The State party should consider amending its legislation in order to ensure independent or judicial oversight to determine that a person who is seeking assistance for suicide is acting with full free and informed consent.
The Committee is concerned about reports of police brutality against persons during arrest or detention, in particular against asylum-seekers and migrants. It remains concerned about the lack in most cantons of independent mechanisms to investigate complaints lodged against the police. In this regard, the Committee reiterates that the possibility of filing a complaint before a court should not preclude the creation of such mechanisms. The Committee is also concerned with the generally low rate of minorities in the police force, despite the high percentage of minorities in the population at large. (art. 7)
The State party should ensure that all cantons create an independent mechanism with authority to receive and effectively investigate all complaints of excessive use of force, ill-treatment or other abuses by the police. All perpetrators should be prosecuted and punished, and victims compensated. The State party should create a national statistical database on complaints lodged against the police. The State party should also increase efforts to ensure that minorities are adequately represented in the police forces.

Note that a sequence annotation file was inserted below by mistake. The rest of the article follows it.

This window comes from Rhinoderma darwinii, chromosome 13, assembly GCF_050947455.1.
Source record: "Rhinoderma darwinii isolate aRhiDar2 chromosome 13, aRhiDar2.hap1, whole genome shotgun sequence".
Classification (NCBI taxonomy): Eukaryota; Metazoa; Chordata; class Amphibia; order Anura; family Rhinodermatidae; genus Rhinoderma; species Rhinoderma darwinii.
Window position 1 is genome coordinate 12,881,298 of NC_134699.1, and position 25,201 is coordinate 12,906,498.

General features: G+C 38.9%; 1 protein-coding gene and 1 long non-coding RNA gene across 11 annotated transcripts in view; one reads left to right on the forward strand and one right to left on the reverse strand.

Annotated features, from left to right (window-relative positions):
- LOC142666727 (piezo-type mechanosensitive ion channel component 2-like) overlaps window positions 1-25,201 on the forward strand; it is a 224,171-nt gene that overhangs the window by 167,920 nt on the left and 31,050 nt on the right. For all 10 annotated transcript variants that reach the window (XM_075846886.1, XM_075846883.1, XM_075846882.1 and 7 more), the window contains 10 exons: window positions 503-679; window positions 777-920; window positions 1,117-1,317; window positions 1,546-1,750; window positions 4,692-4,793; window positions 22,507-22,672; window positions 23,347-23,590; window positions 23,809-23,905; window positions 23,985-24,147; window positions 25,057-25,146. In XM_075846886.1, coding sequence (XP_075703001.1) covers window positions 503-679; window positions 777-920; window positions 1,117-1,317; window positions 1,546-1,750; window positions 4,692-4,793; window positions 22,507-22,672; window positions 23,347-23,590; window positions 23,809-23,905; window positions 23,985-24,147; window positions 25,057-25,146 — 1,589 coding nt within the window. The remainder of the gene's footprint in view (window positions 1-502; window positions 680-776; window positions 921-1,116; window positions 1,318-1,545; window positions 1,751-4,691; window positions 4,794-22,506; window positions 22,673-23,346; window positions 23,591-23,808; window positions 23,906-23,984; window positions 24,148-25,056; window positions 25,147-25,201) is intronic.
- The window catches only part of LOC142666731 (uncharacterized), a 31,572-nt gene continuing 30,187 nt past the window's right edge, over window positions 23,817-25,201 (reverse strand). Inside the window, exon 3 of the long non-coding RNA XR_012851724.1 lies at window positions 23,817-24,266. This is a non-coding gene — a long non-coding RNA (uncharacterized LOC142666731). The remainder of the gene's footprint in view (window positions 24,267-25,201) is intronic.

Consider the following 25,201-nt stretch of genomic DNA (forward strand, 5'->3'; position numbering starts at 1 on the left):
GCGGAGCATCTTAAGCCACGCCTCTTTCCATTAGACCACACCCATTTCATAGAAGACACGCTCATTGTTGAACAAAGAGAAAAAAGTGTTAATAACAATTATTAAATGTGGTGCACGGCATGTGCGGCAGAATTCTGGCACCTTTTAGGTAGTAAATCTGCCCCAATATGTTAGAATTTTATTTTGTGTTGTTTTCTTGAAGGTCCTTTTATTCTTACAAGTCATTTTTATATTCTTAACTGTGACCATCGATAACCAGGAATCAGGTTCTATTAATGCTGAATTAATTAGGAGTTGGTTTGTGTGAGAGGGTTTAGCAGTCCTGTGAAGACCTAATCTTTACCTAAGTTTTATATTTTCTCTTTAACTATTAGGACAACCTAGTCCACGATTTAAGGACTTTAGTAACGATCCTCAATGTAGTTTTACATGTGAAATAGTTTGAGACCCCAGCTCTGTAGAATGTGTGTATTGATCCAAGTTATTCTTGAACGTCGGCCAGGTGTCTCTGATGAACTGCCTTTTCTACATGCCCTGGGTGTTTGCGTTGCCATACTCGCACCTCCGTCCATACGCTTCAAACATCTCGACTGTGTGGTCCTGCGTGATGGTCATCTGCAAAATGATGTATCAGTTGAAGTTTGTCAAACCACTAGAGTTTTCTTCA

The Committee notes with concern that the forcible removal of foreigners, which lies within the competence of cantons, does not take place in the presence of independent observers. (arts. 7, 13)
The State party should allow the presence of independent observers during the forcible removal of foreigners.
The Committee notes that the Administrative Federal Tribunal has revised its jurisprudence to recognize that persecution by non-State actors may constitute a ground for granting asylum. The Committee is concerned, however, about reports of expulsions regardless of the stated inability of the expelled persons’ countries of origin to grant them protection against non-State actors. (arts. 7, 13)
The State party should fully comply with the principle of non-refoulement for persons subjected to persecution by non-State actors and ensure the application of the jurisprudence of the Administrative Federal Tribunal in this regard.
The Committee notes the efforts made by the State party to improve living conditions and overcome overcrowding in prisons, such as the planned construction of new prisons. The Committee is concerned about the persistent inadequate living conditions in some facilities and in particular the overcrowding in Champ-Dollon Prison. (art. 10)
The State should reinforce its efforts to improve the living conditions in prisons in all cantons and to urgently resolve the issue of overcrowding, in particular in the Champ-Dollon Prison.